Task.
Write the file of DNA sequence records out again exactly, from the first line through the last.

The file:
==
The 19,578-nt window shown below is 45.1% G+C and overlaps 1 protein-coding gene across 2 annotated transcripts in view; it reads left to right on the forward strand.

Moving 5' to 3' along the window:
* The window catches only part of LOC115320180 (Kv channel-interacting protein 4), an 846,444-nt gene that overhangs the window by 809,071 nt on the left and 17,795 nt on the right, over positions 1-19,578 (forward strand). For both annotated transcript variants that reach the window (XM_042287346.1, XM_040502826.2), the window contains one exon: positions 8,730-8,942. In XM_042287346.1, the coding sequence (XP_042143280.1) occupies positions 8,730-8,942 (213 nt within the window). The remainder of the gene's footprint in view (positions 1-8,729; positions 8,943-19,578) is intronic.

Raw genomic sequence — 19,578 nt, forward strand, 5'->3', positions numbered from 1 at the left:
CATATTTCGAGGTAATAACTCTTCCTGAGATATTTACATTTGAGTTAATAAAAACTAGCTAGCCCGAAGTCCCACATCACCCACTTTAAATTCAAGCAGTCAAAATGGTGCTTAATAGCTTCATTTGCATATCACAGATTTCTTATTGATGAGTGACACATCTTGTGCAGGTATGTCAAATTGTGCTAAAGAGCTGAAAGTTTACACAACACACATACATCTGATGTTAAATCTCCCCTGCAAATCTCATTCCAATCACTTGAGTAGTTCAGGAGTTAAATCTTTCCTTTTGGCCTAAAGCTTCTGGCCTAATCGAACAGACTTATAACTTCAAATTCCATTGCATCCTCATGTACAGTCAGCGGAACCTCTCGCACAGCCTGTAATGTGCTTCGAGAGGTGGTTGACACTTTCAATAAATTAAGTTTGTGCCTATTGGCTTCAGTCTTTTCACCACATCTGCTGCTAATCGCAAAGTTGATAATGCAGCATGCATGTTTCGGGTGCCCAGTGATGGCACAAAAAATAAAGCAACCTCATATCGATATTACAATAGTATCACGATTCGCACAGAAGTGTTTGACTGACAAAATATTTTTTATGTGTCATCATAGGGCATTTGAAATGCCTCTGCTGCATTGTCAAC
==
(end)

The 19,578-nt window shown below is 45.1% G+C and overlaps 1 protein-coding gene across 2 annotated transcripts in view; it reads left to right on the forward strand.

Moving 5' to 3' along the window:
* The window catches only part of LOC115320180 (Kv channel-interacting protein 4), an 846,444-nt gene that overhangs the window by 809,071 nt on the left and 17,795 nt on the right, over positions 1-19,578 (forward strand). For both annotated transcript variants that reach the window (XM_042287346.1, XM_040502826.2), the window contains one exon: positions 8,730-8,942. In XM_042287346.1, the coding sequence (XP_042143280.1) occupies positions 8,730-8,942 (213 nt within the window). The remainder of the gene's footprint in view (positions 1-8,729; positions 8,943-19,578) is intronic.

Raw genomic sequence — 19,578 nt, forward strand, 5'->3', positions numbered from 1 at the left:
CATATTTCGAGGTAATAACTCTTCCTGAGATATTTACATTTGAGTTAATAAAAACTAGCTAGCCCGAAGTCCCACATCACCCACTTTAAATTCAAGCAGTCAAAATGGTGCTTAATAGCTTCATTTGCATATCACAGATTTCTTATTGATGAGTGACACATCTTGTGCAGGTATGTCAAATTGTGCTAAAGAGCTGAAAGTTTACACAACACACATACATCTGATGTTAAATCTCCCCTGCAAATCTCATTCCAATCACTTGAGTAGTTCAGGAGTTAAATCTTTCCTTTTGGCCTAAAGCTTCTGGCCTAATCGAACAGACTTATAACTTCAAATTCCATTGCATCCTCATGTACAGTCAGCGGAACCTCTCGCACAGCCTGTAATGTGCTTCGAGAGGTGGTTGACACTTTCAATAAATTAAGTTTGTGCCTATTGGCTTCAGTCTTTTCACCACATCTGCTGCTAATCGCAAAGTTGATAATGCAGCATGCATGTTTCGGGTGCCCAGTGATGGCACAAAAAATAAAGCAACCTCATATCGATATTACAATAGTATCACGATTCGCACAGAAGTGTTTGACTGACAAAATATTTTTTATGTGTCATCATAGGGCATTTGAAATGCCTCTGCTGCATTGTCAAC